Electrical Properties of Gold-related Defect Complexes in Silicon
This thesis describes three extensive experiments concerning the properties of gold as an impurity atom in crystalline silicon. The first study is an investigation of the effect of phosphorus diffusion on the distribution of gold atoms within a silicon crystal. It is demonstrated how gold atoms diffuse back and forth between the highly phosphorus-doped surface layer and the bulk of the material when the annealing temperature is varied. This is investigated using secondary ion mass spectroscopy (SIMS) to study the gold within the highly phosphorus-doped layer and using deep level transient spectroscopy (DLTS) to estimate the gold content in the bulk of the specimen. This phenomenon is related to large solubility enhancement of gold in silicon with phosphorus concentrations above approximately 3x1019 atoms/cm3.
In the second study, hydrogen-gold complexes are investigated. Hydrogen is injected into the surface region of gold-doped samples during wet etching.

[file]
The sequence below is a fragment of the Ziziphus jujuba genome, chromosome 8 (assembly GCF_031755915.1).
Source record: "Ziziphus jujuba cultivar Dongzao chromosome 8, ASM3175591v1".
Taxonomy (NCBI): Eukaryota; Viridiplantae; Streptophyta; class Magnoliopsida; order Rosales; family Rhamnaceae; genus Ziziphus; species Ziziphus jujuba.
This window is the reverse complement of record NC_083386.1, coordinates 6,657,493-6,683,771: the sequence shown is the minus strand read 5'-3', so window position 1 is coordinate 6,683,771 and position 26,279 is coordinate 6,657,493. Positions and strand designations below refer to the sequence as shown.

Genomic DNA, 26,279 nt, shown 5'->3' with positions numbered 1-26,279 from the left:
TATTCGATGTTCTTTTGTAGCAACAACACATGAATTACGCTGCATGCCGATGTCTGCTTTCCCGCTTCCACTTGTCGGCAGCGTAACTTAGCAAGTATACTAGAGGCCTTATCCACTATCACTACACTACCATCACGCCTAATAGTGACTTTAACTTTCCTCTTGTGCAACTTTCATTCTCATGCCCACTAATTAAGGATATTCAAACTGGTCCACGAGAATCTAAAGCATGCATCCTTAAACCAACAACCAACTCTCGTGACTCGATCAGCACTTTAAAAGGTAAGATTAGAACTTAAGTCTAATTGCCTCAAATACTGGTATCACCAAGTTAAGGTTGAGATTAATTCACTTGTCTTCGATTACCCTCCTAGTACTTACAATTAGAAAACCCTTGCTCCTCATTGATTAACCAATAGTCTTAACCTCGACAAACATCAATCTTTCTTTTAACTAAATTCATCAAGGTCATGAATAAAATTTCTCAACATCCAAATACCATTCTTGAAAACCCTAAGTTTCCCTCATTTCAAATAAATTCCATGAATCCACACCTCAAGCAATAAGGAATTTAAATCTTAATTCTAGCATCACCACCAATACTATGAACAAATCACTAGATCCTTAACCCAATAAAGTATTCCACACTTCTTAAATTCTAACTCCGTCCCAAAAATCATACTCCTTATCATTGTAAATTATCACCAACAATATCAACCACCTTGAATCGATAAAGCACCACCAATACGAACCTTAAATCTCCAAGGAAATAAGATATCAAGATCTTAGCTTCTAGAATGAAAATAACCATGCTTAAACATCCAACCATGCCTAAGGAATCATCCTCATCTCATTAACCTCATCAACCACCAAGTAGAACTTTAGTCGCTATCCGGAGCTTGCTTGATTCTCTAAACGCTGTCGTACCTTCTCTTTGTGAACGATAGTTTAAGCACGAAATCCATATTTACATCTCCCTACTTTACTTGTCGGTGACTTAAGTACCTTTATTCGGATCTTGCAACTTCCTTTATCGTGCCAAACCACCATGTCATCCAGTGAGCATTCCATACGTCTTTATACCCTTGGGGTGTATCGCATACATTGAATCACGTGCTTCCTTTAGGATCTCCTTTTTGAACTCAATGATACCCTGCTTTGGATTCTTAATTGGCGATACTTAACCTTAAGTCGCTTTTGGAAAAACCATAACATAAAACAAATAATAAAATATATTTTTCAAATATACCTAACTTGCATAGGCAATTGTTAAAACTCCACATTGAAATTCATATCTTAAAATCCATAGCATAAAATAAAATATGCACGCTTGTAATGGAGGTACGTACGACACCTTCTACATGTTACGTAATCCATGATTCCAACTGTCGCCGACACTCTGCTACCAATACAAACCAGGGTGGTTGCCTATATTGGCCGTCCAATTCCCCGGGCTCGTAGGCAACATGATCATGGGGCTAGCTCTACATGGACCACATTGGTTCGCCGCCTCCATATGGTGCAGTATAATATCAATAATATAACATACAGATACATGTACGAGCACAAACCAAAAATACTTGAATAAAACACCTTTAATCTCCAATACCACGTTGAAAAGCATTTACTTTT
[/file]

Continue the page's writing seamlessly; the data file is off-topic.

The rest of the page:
From the results of annealing experiments we distinguish between three different configurations of hydrogen in relation to the substitutional gold atom. There is one position, S, where the electronic energy of the gold donor level is unaffected, a second position G, detected as three deep levels, and a third configuration, PA, where the gold center is apparently electrically inactive. The Au-H configurations transform into one another upon annealing. Heat treatment at temperatures above approximately 200oC results in an irreversible dissociation of the Au-H complexes and the gold centers are reactivated.
The third experiment concerns the interaction between lithium and gold in n-type silicon. We find that lithium diffusion into gold-doped silicon results in passivation of gold acceptors. The passivation is attributed to a coulomb pair between Au- and Li+, with a free binding energy of approximately 0.87 eV. In addition, an electrically active Au-Li complex is observed consisting of one gold atom and one or more lithium atoms.
Au in Si
hydrogen in silicon